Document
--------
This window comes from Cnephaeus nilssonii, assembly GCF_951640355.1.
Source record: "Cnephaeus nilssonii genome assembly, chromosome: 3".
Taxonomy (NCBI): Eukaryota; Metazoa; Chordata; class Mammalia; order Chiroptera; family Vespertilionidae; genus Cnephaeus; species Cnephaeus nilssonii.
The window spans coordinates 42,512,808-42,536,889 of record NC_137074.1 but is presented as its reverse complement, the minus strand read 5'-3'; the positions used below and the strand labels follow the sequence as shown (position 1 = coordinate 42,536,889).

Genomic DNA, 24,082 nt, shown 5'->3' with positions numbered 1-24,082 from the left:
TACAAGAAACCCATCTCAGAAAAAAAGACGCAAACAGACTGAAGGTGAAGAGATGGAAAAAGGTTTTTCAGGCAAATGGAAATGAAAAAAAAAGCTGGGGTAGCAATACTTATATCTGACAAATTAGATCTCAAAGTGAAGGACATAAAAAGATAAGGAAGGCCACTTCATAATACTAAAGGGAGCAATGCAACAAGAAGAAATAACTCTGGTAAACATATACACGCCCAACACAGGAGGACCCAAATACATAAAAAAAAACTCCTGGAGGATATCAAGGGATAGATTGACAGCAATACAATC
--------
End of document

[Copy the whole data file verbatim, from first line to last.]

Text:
This window comes from Cnephaeus nilssonii, assembly GCF_951640355.1.
Source record: "Cnephaeus nilssonii genome assembly, chromosome: 3".
Taxonomy (NCBI): Eukaryota; Metazoa; Chordata; class Mammalia; order Chiroptera; family Vespertilionidae; genus Cnephaeus; species Cnephaeus nilssonii.
The window spans coordinates 42,512,808-42,536,889 of record NC_137074.1 but is presented as its reverse complement, the minus strand read 5'-3'; the positions used below and the strand labels follow the sequence as shown (position 1 = coordinate 42,536,889).

Genomic DNA, 24,082 nt, shown 5'->3' with positions numbered 1-24,082 from the left:
TACAAGAAACCCATCTCAGAAAAAAAGACGCAAACAGACTGAAGGTGAAGAGATGGAAAAAGGTTTTTCAGGCAAATGGAAATGAAAAAAAAAGCTGGGGTAGCAATACTTATATCTGACAAATTAGATCTCAAAGTGAAGGACATAAAAAGATAAGGAAGGCCACTTCATAATACTAAAGGGAGCAATGCAACAAGAAGAAATAACTCTGGTAAACATATACACGCCCAACACAGGAGGACCCAAATACATAAAAAAAAACTCCTGGAGGATATCAAGGGATAGATTGACAGCAATACAATC